Introduction: Mesenchymal stromal cells (MSCs) are non-hematopoietic progenitor cells that have been exploited as vehicles for cell-based cancer therapy. The general approach is based on the innate potential of adoptively applied MSC to undergo facilitated recruitment to malignant tissue. MSC from different tissue sources have been engineered using a variety of therapy genes that have shown efficacy in solid tumor models.
Areas covered: In this review we will focus on the current developments of MSC-based gene therapy, in particular the diverse approaches that have been used for MSCs-targeted tumor therapy. We also discuss some outstanding issues and general prospects for their clinical application.
Expert opinion: The use of modified mesenchymal stem cells as therapy vehicles for the treatment of solid tumors has progressed to the first generation of clinical trials, but the general field is still in its infancy. There are many questions that need to be addressed if this very complex therapy approach is widely applied in clinical settings. More must be understood about the mechanisms underlying tumor tropism and we need to identify the optimal source of the cells used. Outstanding issues also include the therapy transgenes used, and which tumor types represent viable targets for this therapy.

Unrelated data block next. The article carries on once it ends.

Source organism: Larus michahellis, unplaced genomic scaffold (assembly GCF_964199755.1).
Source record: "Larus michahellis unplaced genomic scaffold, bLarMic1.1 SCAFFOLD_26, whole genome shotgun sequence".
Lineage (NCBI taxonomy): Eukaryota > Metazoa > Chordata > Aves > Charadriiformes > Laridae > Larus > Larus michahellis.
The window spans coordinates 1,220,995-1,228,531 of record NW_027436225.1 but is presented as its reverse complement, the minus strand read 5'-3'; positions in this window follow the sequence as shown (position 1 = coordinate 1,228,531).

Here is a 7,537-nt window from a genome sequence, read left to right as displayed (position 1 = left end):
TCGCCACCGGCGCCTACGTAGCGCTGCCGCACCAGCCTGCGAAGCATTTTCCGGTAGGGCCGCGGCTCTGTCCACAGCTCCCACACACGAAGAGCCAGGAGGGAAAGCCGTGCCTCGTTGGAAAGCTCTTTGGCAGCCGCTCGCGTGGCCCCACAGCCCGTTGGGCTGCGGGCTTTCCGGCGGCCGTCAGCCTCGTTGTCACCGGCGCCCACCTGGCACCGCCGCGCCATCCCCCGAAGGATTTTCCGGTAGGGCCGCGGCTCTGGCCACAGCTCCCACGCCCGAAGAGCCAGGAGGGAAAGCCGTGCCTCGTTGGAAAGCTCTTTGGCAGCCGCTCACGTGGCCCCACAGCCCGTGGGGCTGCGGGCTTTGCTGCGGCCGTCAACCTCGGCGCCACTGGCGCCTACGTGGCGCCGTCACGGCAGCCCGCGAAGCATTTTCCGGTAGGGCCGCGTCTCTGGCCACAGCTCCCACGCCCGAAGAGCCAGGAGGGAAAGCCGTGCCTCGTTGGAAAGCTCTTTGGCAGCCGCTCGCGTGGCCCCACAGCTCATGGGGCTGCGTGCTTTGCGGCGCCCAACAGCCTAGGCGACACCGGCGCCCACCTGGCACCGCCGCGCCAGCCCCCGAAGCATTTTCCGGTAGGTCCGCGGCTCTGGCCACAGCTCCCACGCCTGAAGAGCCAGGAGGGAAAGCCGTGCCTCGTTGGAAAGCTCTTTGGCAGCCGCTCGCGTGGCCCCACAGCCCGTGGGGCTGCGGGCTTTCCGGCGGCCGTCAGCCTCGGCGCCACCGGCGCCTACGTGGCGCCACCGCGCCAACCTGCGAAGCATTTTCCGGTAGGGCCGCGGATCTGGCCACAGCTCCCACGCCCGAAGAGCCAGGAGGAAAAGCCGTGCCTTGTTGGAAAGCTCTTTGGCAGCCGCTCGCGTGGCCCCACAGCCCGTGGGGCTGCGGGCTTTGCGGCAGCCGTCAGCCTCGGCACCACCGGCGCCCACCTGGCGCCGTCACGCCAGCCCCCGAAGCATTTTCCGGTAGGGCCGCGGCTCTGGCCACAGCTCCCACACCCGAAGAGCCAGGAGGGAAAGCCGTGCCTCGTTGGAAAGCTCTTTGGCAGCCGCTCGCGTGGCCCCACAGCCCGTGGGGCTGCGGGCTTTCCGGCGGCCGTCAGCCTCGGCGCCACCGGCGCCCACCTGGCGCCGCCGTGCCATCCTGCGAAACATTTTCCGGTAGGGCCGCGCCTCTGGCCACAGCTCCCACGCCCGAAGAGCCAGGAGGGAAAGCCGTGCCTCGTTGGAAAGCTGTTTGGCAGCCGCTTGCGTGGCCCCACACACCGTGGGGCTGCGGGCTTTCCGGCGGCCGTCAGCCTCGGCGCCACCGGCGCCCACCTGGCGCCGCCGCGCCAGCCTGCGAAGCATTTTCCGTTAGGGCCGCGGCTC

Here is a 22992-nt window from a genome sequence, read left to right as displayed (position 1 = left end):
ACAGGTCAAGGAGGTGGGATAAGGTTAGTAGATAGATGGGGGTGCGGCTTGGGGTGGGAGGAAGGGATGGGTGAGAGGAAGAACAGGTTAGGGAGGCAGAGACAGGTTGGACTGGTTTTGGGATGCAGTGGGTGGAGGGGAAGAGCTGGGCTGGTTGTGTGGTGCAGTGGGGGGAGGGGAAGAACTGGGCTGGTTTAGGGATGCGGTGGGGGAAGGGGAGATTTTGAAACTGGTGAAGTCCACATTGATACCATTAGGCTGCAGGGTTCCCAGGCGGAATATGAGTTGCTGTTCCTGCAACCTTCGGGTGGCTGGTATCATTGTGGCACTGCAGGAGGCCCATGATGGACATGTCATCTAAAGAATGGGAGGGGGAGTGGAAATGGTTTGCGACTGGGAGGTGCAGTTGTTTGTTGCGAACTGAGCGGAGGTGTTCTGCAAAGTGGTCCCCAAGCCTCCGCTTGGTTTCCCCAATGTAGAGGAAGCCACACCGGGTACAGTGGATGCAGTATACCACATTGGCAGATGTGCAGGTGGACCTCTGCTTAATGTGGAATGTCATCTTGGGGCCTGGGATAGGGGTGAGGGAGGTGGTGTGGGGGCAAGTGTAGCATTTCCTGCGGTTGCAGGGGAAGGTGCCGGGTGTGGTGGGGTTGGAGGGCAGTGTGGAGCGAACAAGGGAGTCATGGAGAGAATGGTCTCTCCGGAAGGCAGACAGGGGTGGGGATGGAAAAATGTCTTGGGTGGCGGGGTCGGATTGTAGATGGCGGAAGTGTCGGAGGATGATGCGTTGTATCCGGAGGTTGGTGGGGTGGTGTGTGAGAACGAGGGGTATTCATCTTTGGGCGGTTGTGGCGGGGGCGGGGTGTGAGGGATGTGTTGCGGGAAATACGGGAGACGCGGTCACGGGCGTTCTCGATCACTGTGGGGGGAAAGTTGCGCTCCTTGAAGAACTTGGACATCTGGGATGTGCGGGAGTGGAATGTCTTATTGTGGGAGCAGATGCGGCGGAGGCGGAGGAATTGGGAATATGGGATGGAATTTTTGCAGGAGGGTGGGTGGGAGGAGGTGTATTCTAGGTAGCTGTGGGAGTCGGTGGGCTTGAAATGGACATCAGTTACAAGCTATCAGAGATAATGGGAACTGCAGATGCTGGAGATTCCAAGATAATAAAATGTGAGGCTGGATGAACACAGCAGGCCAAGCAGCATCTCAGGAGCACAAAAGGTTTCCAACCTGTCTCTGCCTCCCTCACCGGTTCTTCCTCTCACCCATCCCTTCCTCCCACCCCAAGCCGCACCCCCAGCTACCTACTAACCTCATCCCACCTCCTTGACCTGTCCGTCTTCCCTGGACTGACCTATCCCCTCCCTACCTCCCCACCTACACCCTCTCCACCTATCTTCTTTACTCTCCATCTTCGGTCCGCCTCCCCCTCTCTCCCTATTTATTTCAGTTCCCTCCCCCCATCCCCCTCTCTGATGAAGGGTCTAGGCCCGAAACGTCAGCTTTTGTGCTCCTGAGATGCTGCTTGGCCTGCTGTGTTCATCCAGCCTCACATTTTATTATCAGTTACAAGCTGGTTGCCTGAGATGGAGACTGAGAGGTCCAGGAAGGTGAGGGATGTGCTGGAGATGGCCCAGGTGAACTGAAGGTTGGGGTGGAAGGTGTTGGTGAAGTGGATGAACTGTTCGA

Keywords: Mesenchymal stem cell; cellular tumor therapy; engineering; suicide gene.